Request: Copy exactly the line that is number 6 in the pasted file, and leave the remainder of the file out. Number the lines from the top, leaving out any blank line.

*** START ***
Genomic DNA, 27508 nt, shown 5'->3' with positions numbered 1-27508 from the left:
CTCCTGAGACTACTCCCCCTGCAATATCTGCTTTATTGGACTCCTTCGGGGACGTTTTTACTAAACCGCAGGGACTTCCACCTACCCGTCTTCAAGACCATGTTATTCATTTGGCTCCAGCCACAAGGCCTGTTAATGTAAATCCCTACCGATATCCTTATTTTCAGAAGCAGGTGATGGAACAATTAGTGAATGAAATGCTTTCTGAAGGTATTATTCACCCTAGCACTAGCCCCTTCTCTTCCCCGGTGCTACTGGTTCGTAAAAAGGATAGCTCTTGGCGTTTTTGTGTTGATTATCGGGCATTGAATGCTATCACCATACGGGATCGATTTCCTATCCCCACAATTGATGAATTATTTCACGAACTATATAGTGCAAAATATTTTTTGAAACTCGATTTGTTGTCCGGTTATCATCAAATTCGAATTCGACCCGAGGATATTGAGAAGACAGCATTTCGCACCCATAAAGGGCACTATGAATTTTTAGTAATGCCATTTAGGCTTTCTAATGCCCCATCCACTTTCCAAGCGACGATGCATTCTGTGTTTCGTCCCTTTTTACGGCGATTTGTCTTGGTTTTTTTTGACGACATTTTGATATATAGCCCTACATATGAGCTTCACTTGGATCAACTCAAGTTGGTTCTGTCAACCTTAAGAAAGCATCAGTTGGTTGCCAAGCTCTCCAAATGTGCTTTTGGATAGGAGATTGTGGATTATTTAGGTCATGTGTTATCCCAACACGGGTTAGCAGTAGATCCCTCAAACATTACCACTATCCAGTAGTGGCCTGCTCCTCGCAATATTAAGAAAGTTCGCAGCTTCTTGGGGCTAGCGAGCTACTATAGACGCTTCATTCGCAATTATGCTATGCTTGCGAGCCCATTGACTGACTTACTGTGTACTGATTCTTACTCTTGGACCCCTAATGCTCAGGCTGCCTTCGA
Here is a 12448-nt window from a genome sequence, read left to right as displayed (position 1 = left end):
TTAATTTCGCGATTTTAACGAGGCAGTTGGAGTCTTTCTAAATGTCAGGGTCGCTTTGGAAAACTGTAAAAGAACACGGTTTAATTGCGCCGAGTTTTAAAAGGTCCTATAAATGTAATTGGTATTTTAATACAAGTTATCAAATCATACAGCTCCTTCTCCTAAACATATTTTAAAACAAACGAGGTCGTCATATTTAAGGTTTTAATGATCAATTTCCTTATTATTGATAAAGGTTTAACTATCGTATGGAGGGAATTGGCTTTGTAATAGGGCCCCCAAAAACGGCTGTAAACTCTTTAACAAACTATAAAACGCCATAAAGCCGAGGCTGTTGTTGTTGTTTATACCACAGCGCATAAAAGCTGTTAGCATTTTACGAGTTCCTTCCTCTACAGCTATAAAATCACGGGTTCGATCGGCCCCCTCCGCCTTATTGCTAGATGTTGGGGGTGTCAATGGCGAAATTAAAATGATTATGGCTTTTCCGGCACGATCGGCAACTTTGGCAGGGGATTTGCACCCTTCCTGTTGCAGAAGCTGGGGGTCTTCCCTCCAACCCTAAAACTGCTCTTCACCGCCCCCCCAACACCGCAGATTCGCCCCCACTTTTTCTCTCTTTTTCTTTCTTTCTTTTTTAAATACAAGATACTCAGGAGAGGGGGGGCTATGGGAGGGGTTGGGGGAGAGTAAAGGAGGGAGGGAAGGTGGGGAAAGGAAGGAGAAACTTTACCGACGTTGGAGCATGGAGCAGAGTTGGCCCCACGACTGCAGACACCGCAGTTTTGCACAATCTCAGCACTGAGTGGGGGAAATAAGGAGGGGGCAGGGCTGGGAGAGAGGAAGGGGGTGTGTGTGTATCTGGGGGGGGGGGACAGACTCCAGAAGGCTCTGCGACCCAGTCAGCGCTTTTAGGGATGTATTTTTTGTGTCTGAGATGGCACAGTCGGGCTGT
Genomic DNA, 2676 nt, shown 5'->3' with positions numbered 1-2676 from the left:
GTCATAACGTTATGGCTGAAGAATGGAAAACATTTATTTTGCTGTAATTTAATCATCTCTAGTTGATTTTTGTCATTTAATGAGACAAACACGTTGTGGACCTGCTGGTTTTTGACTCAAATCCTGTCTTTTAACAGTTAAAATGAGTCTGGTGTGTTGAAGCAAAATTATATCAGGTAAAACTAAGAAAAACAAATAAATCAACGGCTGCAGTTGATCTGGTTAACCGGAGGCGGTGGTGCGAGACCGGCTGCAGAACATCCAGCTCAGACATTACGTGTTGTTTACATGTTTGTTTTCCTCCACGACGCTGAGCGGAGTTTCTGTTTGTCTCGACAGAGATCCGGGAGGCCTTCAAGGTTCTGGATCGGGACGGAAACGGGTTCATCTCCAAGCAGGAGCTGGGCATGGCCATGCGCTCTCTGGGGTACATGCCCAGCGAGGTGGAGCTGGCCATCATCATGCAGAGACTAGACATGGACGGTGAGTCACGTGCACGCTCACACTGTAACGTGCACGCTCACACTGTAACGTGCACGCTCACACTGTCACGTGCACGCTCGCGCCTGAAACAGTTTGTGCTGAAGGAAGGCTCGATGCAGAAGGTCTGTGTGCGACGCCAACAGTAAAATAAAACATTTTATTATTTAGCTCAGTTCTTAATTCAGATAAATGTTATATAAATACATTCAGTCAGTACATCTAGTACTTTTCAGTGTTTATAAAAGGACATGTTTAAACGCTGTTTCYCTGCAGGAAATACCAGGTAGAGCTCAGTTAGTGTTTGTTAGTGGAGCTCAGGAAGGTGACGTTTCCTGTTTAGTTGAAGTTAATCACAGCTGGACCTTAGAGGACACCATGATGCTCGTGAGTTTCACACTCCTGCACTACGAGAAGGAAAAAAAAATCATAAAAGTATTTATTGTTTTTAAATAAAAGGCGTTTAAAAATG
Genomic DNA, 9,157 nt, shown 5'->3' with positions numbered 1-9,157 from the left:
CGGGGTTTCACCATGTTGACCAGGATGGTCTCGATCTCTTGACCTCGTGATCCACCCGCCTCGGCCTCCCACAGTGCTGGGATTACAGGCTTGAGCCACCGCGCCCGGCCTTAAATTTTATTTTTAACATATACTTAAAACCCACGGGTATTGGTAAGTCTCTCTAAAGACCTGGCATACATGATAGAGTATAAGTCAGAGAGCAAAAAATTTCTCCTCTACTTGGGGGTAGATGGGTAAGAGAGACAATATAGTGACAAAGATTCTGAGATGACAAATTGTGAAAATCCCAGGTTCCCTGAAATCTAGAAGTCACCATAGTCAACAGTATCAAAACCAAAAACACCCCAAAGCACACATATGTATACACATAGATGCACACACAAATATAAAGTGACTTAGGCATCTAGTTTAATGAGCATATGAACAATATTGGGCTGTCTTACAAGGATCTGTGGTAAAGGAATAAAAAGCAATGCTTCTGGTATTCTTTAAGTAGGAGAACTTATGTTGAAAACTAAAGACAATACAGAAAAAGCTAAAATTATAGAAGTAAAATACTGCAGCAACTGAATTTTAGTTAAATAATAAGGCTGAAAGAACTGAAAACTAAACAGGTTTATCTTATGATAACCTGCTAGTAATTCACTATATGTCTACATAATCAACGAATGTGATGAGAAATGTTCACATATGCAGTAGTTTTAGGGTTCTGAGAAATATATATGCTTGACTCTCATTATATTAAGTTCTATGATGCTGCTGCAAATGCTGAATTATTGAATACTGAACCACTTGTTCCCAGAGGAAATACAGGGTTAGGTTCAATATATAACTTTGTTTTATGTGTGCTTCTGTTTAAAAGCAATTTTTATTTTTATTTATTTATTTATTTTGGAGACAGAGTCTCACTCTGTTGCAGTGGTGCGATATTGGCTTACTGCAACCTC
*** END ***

GTCATAACGTTATGGCTGAAGAATGGAAAACATTTATTTTGCTGTAATTTAATCATCTCTAGTTGATTTTTGTCATTTAATGAGACAAACACGTTGTGGACCTGCTGGTTTTTGACTCAAATCCTGTCTTTTAACAGTTAAAATGAGTCTGGTGTGTTGAAGCAAAATTATATCAGGTAAAACTAAGAAAAACAAATAAATCAACGGCTGCAGTTGATCTGGTTAACCGGAGGCGGTGGTGCGAGACCGGCTGCAGAACATCCAGCTCAGACATTACGTGTTGTTTACATGTTTGTTTTCCTCCACGACGCTGAGCGGAGTTTCTGTTTGTCTCGACAGAGATCCGGGAGGCCTTCAAGGTTCTGGATCGGGACGGAAACGGGTTCATCTCCAAGCAGGAGCTGGGCATGGCCATGCGCTCTCTGGGGTACATGCCCAGCGAGGTGGAGCTGGCCATCATCATGCAGAGACTAGACATGGACGGTGAGTCACGTGCACGCTCACACTGTAACGTGCACGCTCACACTGTAACGTGCACGCTCACACTGTCACGTGCACGCTCGCGCCTGAAACAGTTTGTGCTGAAGGAAGGCTCGATGCAGAAGGTCTGTGTGCGACGCCAACAGTAAAATAAAACATTTTATTATTTAGCTCAGTTCTTAATTCAGATAAATGTTATATAAATACATTCAGTCAGTACATCTAGTACTTTTCAGTGTTTATAAAAGGACATGTTTAAACGCTGTTTCYCTGCAGGAAATACCAGGTAGAGCTCAGTTAGTGTTTGTTAGTGGAGCTCAGGAAGGTGACGTTTCCTGTTTAGTTGAAGTTAATCACAGCTGGACCTTAGAGGACACCATGATGCTCGTGAGTTTCACACTCCTGCACTACGAGAAGGAAAAAAAAATCATAAAAGTATTTATTGTTTTTAAATAAAAGGCGTTTAAAAATG